To be able to drive safely and reliably, autonomous cars need to have a comprehensive understanding of what’s going on around them. They need to recognize other cars, trucks, motorcycles, bikes, humans, traffic lights, street signs, and everything else that may end up on or near a road. They also have to do this in all kinds of weather and lighting conditions, which is why most (if not all) companies developing autonomous cars are spending a ludicrous (but necessary) amount of time and resources collecting data in an attempt to gain experience with every possible situation.
In most cases, this technique depends on humans making annotations to enormous sets of data in order to train machine learning algorithms: hundreds or thousands of people looking at snapshots or videos taken by cars driving down streets, and drawing boxes around vehicles and road signs and labeling them, over and over. Researchers from the University of Michigan think there’s a better way: Doing the whole thing in simulation instead, and they’ve shown that it can actually be more effective than using real data annotated by humans.
Roboticists tend to be wary of doing too much in simulation because more often than not, they tend to succeed. That is, because of the way that simulations simplify the real world, making things work in simulation offers very few guarantees that the same things will work once you try to do them outside the simulation. This gets particularly bad when doing anything that involves physics, but photorealistic graphics are much easier to convincingly fake, largely thanks to the gaming industry, and at the IEEE International Conference on Robotics and Automation in Singapore last week, researchers from the University of Michigan set out to determine whether or not the graphics in Grand Theft Auto V can be used to train a deep learning system to recognize objects.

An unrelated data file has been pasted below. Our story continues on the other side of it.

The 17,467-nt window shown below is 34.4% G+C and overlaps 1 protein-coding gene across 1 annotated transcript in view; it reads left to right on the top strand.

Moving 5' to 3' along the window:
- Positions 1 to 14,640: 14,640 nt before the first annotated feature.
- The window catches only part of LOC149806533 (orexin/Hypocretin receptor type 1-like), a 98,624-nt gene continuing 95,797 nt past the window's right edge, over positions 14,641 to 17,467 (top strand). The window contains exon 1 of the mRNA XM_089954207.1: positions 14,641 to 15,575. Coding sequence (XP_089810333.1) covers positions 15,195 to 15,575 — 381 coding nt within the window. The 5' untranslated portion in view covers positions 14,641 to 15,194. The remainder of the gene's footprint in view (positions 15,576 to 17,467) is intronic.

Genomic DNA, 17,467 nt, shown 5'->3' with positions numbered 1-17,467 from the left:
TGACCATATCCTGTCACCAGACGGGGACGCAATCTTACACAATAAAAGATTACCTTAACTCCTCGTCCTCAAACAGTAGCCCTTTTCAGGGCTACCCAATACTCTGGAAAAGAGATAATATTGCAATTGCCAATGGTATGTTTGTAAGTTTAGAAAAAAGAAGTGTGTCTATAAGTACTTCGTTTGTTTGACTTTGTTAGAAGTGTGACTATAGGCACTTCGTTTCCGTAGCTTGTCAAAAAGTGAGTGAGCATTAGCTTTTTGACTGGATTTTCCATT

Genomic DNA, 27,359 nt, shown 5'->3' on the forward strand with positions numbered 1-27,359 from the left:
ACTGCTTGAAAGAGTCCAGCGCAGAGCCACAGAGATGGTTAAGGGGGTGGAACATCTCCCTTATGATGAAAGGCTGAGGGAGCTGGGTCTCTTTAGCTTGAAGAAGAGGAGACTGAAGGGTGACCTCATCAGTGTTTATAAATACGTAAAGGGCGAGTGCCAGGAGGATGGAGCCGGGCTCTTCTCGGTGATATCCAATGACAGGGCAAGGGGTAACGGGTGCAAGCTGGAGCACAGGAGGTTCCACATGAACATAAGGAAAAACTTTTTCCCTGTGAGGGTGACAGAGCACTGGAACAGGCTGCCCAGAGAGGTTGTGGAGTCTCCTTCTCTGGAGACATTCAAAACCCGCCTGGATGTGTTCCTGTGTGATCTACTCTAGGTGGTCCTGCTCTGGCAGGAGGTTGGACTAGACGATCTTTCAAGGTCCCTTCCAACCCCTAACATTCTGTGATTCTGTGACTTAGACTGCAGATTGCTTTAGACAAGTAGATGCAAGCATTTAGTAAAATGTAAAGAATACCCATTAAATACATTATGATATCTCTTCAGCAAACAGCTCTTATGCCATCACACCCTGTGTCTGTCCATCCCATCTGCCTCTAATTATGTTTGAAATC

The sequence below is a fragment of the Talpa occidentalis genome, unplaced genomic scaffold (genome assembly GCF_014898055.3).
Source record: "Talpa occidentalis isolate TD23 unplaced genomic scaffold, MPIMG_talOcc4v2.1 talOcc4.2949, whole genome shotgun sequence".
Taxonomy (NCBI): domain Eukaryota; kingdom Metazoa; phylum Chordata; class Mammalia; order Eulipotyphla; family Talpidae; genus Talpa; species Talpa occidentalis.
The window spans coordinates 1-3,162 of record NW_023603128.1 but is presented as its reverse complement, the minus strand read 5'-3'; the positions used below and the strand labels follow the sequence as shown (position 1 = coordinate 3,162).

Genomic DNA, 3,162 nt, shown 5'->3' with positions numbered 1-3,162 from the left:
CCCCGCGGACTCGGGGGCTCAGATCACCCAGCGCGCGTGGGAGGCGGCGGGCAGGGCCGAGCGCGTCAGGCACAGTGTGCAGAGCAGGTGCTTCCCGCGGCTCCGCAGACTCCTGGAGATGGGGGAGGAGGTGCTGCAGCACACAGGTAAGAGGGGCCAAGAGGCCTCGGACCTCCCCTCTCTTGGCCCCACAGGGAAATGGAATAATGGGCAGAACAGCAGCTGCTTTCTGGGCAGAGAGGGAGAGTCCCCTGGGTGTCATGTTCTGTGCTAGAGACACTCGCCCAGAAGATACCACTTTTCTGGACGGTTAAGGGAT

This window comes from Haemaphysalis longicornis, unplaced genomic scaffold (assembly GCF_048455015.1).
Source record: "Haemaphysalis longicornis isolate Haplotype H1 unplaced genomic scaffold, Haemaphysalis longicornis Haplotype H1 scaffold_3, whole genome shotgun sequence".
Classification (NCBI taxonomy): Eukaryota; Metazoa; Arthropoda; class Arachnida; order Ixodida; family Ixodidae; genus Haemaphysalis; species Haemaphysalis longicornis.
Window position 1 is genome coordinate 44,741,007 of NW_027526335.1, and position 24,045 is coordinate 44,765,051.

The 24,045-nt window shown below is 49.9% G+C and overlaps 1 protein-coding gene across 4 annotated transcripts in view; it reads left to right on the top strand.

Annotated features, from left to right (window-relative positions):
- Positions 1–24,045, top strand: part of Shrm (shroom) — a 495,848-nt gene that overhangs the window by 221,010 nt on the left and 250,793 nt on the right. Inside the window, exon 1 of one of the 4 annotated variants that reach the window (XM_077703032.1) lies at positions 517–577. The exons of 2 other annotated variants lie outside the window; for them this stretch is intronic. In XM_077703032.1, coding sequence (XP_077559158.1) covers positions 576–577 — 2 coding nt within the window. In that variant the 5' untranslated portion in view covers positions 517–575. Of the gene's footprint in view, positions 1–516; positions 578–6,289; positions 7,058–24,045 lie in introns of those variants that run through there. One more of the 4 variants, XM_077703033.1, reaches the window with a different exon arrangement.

A series of object-recognition training images rendered in the video game Grand Theft Auto V.Images: University of Michigan
The appeal of training in simulation is threefold: First, you can do it much faster and far less expensively than running real cars on real roads taking real video. Secondly, in simulation the annotation is (mostly) already done for you, since the game knows exactly what objects it’s creating. And thirdly, simulation lets you generate whatever kinds of conditions and situations you like, as often as you like. Training on the road in California, for example, is frustrating, because the weather is almost always good. In simulation, you can make it rain or snow or anything else, and you can even use the exact same scene for training under lots of different conditions:
The simulation can be programmed to show different weather conditions of the same scene.Images: University of Michigan